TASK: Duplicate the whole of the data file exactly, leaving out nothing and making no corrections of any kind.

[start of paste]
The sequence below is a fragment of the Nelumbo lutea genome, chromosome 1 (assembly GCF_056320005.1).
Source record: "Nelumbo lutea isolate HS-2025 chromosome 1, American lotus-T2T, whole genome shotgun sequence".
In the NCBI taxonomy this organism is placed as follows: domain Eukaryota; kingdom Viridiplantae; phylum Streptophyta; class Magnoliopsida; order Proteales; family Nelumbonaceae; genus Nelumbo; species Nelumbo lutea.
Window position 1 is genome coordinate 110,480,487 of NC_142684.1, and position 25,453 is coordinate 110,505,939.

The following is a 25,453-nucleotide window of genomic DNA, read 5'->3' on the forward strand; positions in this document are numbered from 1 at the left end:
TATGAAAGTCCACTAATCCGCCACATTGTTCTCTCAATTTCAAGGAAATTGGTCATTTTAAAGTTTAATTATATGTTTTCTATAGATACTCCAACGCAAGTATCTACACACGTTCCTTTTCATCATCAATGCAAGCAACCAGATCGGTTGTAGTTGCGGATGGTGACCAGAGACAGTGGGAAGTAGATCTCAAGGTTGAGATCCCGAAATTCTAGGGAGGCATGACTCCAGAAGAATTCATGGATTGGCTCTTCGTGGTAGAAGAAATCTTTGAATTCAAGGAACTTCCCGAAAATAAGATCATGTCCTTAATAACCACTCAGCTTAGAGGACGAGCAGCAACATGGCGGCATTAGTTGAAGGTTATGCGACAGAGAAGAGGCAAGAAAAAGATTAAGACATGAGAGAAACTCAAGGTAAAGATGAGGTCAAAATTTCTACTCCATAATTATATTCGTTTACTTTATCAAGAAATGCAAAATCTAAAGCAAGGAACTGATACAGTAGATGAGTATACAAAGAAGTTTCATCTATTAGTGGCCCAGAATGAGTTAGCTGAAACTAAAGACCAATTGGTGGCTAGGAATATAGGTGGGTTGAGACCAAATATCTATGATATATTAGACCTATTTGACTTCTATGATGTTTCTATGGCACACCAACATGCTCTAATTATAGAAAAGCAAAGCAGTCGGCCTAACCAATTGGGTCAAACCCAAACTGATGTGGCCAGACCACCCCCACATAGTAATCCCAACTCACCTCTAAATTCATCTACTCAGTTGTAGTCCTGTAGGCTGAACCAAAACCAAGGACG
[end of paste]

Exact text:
The sequence below is a fragment of the Nelumbo lutea genome, chromosome 1 (assembly GCF_056320005.1).
Source record: "Nelumbo lutea isolate HS-2025 chromosome 1, American lotus-T2T, whole genome shotgun sequence".
In the NCBI taxonomy this organism is placed as follows: domain Eukaryota; kingdom Viridiplantae; phylum Streptophyta; class Magnoliopsida; order Proteales; family Nelumbonaceae; genus Nelumbo; species Nelumbo lutea.
Window position 1 is genome coordinate 110,480,487 of NC_142684.1, and position 25,453 is coordinate 110,505,939.

The following is a 25,453-nucleotide window of genomic DNA, read 5'->3' on the forward strand; positions in this document are numbered from 1 at the left end:
TATGAAAGTCCACTAATCCGCCACATTGTTCTCTCAATTTCAAGGAAATTGGTCATTTTAAAGTTTAATTATATGTTTTCTATAGATACTCCAACGCAAGTATCTACACACGTTCCTTTTCATCATCAATGCAAGCAACCAGATCGGTTGTAGTTGCGGATGGTGACCAGAGACAGTGGGAAGTAGATCTCAAGGTTGAGATCCCGAAATTCTAGGGAGGCATGACTCCAGAAGAATTCATGGATTGGCTCTTCGTGGTAGAAGAAATCTTTGAATTCAAGGAACTTCCCGAAAATAAGATCATGTCCTTAATAACCACTCAGCTTAGAGGACGAGCAGCAACATGGCGGCATTAGTTGAAGGTTATGCGACAGAGAAGAGGCAAGAAAAAGATTAAGACATGAGAGAAACTCAAGGTAAAGATGAGGTCAAAATTTCTACTCCATAATTATATTCGTTTACTTTATCAAGAAATGCAAAATCTAAAGCAAGGAACTGATACAGTAGATGAGTATACAAAGAAGTTTCATCTATTAGTGGCCCAGAATGAGTTAGCTGAAACTAAAGACCAATTGGTGGCTAGGAATATAGGTGGGTTGAGACCAAATATCTATGATATATTAGACCTATTTGACTTCTATGATGTTTCTATGGCACACCAACATGCTCTAATTATAGAAAAGCAAAGCAGTCGGCCTAACCAATTGGGTCAAACCCAAACTGATGTGGCCAGACCACCCCCACATAGTAATCCCAACTCACCTCTAAATTCATCTACTCAGTTGTAGTCCTGTAGGCTGAACCAAAACCAAGGACG